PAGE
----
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Track a memorial to Truby King
Don Sinclair belongs to a group that is building a track to the Sir Truby King Bridge in Tahakopa. The Walking Access Commission recently granted $8,000 toward information panels on the new walkway that tell the history and stories of Sir Truby King.
Sinclair is an aficionado of local icon, Sir Truby King. So he and other locals are building a walkway as a memorial to the man.
Dr King the renowned doctor and founder of Plunket was a resident of the Catlins village of Tahakopa between 1893 and 1929. During that time, the railway came to the Tahakopa district and King was instrumental in helping that happen.
Sinclair explains how his interest in a memorial to Sir Truby grew.
“What I done, I set up historical films. Because there was a lot of history here of the trains, sawmilling and farming. So I went out and found pieces of film that people had in their cellars, old bits of home movie and I made up heritage films and that how we get people to come down and visit the hut. And so we made a film of Truby King. Wellington Council made the first part but we’ve added to it since then - to add more about Tahakopa. And that’s why Eleanor [Sinclair’s wife] said we should make something, a memorial to him. That’s how that come about. By making a film.”
Sir Truby spent his time in Tahakopa as a doctor a farmer and sawmiller. He was also Medical Superintendent at Dunedin’s Seacliff Lunatic Asylum and a lecturer at the university. So he used the train to get to and from Tahakopa.
“He used to bring people these patients down sent down in the train to get them out of Seacliff,’ says Sinclair. “Out of the institution. Seacliff was the biggest building built at the time in New Zealand. Huge Building. And he said ‘Nah, nah, nah. You got to get yourself out of that building and out in the fields, work in the fields. And you’ll feel a lot better.’ So he brought them down on the train and they worked on the farm and in the sawmill.”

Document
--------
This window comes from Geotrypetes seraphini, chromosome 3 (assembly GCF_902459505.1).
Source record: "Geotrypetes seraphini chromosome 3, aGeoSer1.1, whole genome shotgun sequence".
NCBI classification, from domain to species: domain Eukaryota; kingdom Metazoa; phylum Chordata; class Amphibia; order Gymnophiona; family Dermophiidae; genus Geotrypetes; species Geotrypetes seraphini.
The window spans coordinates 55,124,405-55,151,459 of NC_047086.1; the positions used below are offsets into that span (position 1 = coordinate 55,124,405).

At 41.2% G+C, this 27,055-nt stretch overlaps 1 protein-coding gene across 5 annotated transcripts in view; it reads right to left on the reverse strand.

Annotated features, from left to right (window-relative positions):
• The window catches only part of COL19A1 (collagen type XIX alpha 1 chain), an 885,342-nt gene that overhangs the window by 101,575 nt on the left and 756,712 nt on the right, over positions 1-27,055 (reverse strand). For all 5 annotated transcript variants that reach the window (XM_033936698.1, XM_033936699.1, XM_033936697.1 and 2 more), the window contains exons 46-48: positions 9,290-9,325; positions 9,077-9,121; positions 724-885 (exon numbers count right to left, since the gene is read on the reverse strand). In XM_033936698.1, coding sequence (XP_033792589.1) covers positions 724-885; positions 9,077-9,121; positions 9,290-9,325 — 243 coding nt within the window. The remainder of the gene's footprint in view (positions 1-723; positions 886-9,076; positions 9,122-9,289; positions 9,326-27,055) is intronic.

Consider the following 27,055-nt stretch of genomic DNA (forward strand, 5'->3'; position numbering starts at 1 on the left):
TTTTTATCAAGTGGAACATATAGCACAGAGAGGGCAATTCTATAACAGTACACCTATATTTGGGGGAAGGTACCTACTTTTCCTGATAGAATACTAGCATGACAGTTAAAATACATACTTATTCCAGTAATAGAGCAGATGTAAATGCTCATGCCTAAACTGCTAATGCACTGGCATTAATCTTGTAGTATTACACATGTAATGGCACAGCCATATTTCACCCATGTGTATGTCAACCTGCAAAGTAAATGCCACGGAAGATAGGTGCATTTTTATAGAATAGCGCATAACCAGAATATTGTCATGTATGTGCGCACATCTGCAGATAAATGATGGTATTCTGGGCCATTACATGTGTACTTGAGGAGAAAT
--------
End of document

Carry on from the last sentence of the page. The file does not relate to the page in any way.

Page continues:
King created a dairy farm to produce milk formula for infants. And he used his sawmill plant to power a boiler to super-steam and sterilise everything (including the cows).
One of the remaining structures associated with Sir Truby King’s time in Tahakopa is the railway bridge he designed.
“All this stuff – goods that he produced travelled across this bridge – the bridge was unique because it was the only bridge privately built and privately financed to the standard of New Zealand railways. And hence they allowed their rolling stock and locomotives to go across it,” says Sinclair.
“We’ll make this track in memory of him for his work here.”
Don Sinclair reckons a track to the bridge will let visitors to the district learn about its history.
“We have Airbnb guests, and they say ‘Well, what’s to do here?’ And we reckon by having this track we give them something to do. And it’s more to commemorate him of course.”
“There are native trees and they are in very good condition. Forest and Bird have taken saplings and are going to replant some of the trees. And also there is the native long-tail bat, which they are going to take school kids down there to view the bats. And learn about the bats which are unique. The trees are matai and black pine. And according to Forest and Bird, they are excellent absolutely excellent for the kids to learn about.”
The track travels across an unformed legal road and will have wheelchair access. It is a pleasant short walk along the Tahakopa River, through an established stand of native trees, to the historic Sir Truby King Bridge. Don Sinclair and the local community have done a lot of work on the track. They received significant support from the Walking Access Commission’s regional field advisor, and we are looking forward to seeing it finished and open to the public.
- Dr Truby King bridge track to be established at Tahakopa in the Catlins, Southland Times, 6 January 2019
- Horse drawn wagon on a muddy road, at Frederick Truby King's farm in Tahakopa. Ref: PAColl-6097-001. Alexander Turnbull Library, Wellington, New Zealand. /records/22715605